2007-07-19 04:03:19

Donald Trump


Gloucester Daily Times - Donald Trump was on the phone. It was the third time he’d called in the last two hours so I took the call. “What’s up, Donald?” I asked, chasing right to the cut. “That’s The Donald to you,” he guffawed, his famous hair not moving a wisp while his

Business news in brief
Philadelphia Inquirer - Donald Trump’s daughter, Ivanka Trump, will join the board of his casino company, Trump Entertainment Resorts Inc. “She’s been outstanding in everything she has done, and she will be an outstanding board member,” Trump said during the weekend. Ivanka

Backing urged for Trump golf plans
Herald - Businesses which support Donald Trump’s 1bn plan to build “the world’s best golf complex” on the outskirts of Aberdeen are being urged to put their views in writing. Aberdeen and Grampian Chamber of Commerce has written to its 1200 members urging

NBC Rehires The Donald
Palm Beach Interactive - He’s hired again. Yes, NBC is bringing back The Apprentice , Donald Trump’s ratings-challenged reality show for another season after canceling it in May because, well, it was ratings-challenged. But there’s gonna be a twist. Isn’t there always a

Will Rosie Be Trump’s ‘Apprentice’?
ClickOnDetroit.com - Donald Trump asked NBC executives to invite Rosie O’Donnell to be on the next version of “The Apprentice.” The news came Monday morning as NBC announced plans to invite celebrities to take part in the Trump leadership test. But it didn’t take long

TheStar.com - GTA - Trump lops 13 floors from luxury T.O. condo
Toronto Star - Donald Trump’s Toronto tower is taking just a little off the top. The Trump International Hotel and Tower which was to be a 70-storey, five-star, $500-million project at the corner of Bay and Adelaide Sts. will now be 57 storeys. Gone are 11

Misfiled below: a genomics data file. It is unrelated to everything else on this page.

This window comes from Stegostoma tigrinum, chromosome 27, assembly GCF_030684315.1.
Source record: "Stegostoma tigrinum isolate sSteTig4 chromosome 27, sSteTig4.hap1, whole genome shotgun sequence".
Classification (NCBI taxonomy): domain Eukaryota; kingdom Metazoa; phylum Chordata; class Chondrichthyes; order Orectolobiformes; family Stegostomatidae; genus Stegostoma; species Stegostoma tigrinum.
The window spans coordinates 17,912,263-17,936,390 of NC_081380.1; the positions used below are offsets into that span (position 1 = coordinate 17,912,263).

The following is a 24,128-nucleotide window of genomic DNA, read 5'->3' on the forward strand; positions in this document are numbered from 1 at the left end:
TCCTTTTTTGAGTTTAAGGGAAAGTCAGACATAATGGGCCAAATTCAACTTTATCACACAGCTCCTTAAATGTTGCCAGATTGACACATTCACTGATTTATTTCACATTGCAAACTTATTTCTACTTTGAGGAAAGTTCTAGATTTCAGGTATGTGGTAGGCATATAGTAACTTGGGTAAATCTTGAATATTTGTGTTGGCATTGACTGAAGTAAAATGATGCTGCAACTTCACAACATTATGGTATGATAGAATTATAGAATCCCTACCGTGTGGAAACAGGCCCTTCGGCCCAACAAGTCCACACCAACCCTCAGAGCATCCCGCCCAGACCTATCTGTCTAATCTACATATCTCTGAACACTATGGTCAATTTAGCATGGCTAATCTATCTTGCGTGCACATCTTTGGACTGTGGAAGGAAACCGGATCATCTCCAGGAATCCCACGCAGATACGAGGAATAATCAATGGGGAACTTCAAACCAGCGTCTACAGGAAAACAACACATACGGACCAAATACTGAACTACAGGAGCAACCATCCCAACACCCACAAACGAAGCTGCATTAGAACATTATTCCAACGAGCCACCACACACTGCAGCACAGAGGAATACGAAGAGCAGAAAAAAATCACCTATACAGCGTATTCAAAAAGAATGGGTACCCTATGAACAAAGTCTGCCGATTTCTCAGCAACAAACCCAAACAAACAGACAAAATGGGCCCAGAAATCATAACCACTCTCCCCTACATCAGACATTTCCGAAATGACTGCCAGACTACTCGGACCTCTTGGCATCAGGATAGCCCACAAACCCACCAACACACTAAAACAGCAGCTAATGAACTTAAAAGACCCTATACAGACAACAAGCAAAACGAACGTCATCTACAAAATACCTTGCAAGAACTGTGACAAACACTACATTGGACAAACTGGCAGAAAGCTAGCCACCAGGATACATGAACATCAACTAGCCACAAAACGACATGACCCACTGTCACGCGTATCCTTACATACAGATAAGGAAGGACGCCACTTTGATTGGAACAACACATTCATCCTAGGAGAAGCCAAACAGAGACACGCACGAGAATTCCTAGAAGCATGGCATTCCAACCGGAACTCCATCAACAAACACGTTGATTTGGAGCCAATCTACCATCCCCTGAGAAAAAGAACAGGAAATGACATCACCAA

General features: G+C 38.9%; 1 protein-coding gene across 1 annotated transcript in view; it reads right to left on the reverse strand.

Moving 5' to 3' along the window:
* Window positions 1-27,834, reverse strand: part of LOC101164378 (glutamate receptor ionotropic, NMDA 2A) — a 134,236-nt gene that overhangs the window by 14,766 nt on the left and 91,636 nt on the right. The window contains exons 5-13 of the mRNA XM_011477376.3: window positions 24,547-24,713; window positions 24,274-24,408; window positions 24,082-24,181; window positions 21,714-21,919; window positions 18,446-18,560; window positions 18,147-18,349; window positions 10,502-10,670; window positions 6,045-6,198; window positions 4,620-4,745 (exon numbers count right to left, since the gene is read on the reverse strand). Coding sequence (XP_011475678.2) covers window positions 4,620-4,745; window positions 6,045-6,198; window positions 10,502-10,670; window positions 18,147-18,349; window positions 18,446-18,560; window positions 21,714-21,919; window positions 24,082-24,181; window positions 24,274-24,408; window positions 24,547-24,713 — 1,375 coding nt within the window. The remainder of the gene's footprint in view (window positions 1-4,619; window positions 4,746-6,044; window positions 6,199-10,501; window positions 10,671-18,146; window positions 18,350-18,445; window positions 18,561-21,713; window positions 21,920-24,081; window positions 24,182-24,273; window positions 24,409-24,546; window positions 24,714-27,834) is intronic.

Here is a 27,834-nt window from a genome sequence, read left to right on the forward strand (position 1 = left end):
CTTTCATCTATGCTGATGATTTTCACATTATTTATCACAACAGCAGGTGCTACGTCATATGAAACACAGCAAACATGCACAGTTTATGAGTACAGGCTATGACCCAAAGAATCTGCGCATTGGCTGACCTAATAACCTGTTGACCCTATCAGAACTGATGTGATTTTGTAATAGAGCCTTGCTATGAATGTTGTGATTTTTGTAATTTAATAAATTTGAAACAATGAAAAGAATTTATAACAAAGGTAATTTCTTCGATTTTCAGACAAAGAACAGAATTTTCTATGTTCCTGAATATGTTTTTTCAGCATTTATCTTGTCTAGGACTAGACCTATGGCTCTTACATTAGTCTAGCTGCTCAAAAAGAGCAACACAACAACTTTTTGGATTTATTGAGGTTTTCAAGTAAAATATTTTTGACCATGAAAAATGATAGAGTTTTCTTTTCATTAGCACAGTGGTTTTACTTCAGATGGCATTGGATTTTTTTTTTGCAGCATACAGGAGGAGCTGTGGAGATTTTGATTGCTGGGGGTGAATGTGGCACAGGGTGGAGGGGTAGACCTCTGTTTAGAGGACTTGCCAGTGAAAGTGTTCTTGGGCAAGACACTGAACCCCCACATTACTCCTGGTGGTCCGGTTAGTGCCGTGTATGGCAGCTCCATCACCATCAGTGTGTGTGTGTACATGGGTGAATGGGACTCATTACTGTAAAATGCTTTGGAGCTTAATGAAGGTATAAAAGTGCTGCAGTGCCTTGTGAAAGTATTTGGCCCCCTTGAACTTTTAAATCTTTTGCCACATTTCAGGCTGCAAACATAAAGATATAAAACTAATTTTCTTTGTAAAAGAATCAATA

Filed under: — @ 2007-07-19 04:03:19
2007-07-18 04:03:25

Donald Trump


TMZ.com - What a difference a TV show makes — Rosie O’Donnell’s two biggest nemeses of the last year, Donald Trump and Star Jones, are prepared to make nice with the acid-tongued talk titan, as long as she comes on their respective shows. Trump said yesterday

NBC Rehires The Donald
Palm Beach Interactive - He’s hired again. Yes, NBC is bringing back The Apprentice , Donald Trump’s ratings-challenged reality show for another season after canceling it in May because, well, it was ratings-challenged. But there’s gonna be a twist. Isn’t there always a

Trump Wants Rosie as ‘Apprentice’
NewsMax.com - The new executives running NBC said on Monday they would bring Donald Trump’s reality show “The Apprentice” back from near extinction for at least one more run — this time with celebrities playing for charity. And in yet another twist to efforts to

Filed under: — @ 2007-07-18 04:03:25
2007-07-18 00:00:00

Heart-healthy foods keep your ticker in top shape

The following article is from CNN health. I found it to be a very concise and straight forward.

Creating custom food plans for patients isn’t the hard part of Bethany Thayer’s job. For the Michigan-based registered dietitian and spokesperson for the American Dietetic Association, one of the most difficult aspects of her work is helping patients interpret the often-contradictory health news they hear each day.

“Patients often ask me, ‘Why does nutrition advice flip-flop all the time?’ ” Thayer says. They may have a point. Take the recent dustup over fat recommendations, for example. In 2005, the USDA’s Dietary Guidelines for Americans recommended limiting the amount of fat you consume each day to 20 to 35 percent of total calories. But in a year later, the front page of The New York Times declared: “Low-Fat Diet Does Not Cut Health Risks.” No wonder Thayer’s patients — and many others — are confused. What should the average person make of these mixed messages?